Dear Professor Winston
I am interested in your thoughts on the use of clomifene in a case of unexplained infertility (secondary). I have had two pregnancies previously, one of which was unsuccessful as it was partially molar and the second, happily, led to the birth of my son in 2009 (by emergency section). In both these cases, I became pregnant very quickly within 2 months of trying. I am now 38, nearly 39 and have been trying to conceive for two years. Following investigations, my husband’s sperm count has been confirmed as healthy and I have just recently had a laparoscopy to check for tubal blockages or adhesions. The latter revealed no adhesions, but the results of the tubal dye test were less clearcut indicating that one tube was clear and one uncertain – the surgeon suspected a spasm rather than confirmed a blockage. The options I’ve been given now are to try clomifene or proceed to self funded IVF. A previous day 21 progesterone test indicated that I have ovulated in the past 6 months. I was using ovulation sticks for a while previously but didnt always get a positive result each month. I have found your responses to other posters very helpful and would be grateful of your thoughts on the clomifene option. Many thanks, C
An important question – thank you. If you are ovulating, which certainly seems to be the case, I don’t think Clomiphene (or Clomifene as it is sometimes spelt) is a good idea at all. And if you were to take Clomiphene then taking it in an ad hoc way like this – without monitoring – is not a good idea either. In my view an ultrasound would be needed to ensure you really are producing follicles as a result of the stimulation. BUT – if you are already ovulating, Clomiphene may actually interfere with the normal process. It is worth remembering that Clomiphene was originally devised as a method to produce contraception by halting ovulation or interfering with the lining of the uterus. It was only when they found that it increased fertility in some experimental rats did somebody realise that it might be used to stimulate ovulation in women who were not producing eggs. I am amazed how often Clomiphene is prescribed to women who are ovulating already and I know of no good data which shows this improves your chance of getting pregnant. And in older women, say over the age of around 38, it may decrease fertility. In my view, you cannot beat regular pleasurable intercourse without drugs – and dare I say it, without timing either. These ovulation test kits – widely marketed – are a dubious benefit for most women and detract from making spontaneous love. Indeed, it could be that careful monitoring may even decrease the chance of some women, particularly in later age, conceiving. The fact that you are not getting a positive stick test for ovulation each month may possibly be age related and that the timing of your LH surge is not properly synchronised. This is quite common in women who are a bit older but doesn’t mean you can’t conceive.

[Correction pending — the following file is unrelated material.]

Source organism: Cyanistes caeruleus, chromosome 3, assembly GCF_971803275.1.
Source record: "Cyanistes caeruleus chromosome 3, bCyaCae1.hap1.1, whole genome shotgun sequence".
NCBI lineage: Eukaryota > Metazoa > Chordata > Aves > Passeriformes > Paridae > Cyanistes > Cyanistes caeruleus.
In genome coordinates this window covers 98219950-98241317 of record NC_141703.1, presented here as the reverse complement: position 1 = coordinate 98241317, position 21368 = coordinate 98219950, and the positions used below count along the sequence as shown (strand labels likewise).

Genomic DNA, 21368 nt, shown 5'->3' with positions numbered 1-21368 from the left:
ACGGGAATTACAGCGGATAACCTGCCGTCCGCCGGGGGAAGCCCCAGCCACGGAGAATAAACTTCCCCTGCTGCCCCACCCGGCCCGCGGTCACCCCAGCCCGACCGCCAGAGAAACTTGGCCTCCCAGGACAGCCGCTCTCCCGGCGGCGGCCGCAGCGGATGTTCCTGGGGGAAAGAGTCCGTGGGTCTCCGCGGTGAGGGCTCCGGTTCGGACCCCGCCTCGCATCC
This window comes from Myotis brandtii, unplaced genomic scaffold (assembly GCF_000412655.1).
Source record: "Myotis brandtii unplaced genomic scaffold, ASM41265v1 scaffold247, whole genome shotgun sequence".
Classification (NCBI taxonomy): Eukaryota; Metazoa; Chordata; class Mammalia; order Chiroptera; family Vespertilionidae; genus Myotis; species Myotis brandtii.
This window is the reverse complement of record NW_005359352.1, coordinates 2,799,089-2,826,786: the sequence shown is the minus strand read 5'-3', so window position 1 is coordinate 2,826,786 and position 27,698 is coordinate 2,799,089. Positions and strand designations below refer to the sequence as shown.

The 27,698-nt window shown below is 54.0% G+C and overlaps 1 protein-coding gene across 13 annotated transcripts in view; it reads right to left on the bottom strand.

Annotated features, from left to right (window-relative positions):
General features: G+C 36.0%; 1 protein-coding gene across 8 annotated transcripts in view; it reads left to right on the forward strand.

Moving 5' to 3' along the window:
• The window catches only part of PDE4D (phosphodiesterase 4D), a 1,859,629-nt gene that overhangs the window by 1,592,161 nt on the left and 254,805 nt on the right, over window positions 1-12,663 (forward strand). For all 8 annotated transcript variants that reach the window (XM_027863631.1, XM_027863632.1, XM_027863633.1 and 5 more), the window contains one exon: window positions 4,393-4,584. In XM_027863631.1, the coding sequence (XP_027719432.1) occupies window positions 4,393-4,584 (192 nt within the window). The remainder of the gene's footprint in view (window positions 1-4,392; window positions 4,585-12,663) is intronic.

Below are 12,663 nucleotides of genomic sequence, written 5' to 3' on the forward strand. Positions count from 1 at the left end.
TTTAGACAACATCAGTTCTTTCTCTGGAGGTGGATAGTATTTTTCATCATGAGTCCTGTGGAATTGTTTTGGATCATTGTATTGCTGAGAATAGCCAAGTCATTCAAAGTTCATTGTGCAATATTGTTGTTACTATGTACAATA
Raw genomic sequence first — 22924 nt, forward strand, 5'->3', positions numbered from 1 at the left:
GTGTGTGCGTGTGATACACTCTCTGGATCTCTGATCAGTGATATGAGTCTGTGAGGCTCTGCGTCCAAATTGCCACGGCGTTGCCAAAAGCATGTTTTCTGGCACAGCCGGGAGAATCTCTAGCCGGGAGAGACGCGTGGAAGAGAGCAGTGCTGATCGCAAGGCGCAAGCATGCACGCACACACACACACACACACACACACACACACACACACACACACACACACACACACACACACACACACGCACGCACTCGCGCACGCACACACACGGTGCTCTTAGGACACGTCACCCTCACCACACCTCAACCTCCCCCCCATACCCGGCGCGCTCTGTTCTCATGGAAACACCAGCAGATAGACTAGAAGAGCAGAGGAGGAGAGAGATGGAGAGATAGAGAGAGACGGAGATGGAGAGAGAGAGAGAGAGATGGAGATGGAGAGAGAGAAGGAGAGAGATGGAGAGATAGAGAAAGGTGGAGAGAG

Now – to come back to the results of the tubal dye test. Amongst the commonest causes of secondary infertility are tubal damage, or damage inside the uterine cavity. If this has not been done already, I cannot stress how valuable an old-fashioned X-ray of the tubes and uterus is. It is hugely better than hysteroscopy (a telescope inspection of the uterus, and easily beats pushing dye through the tubes using an ultrasound monitor). Added to which, it is one of the cheapest of all infertility tests.
I hope this is helpful,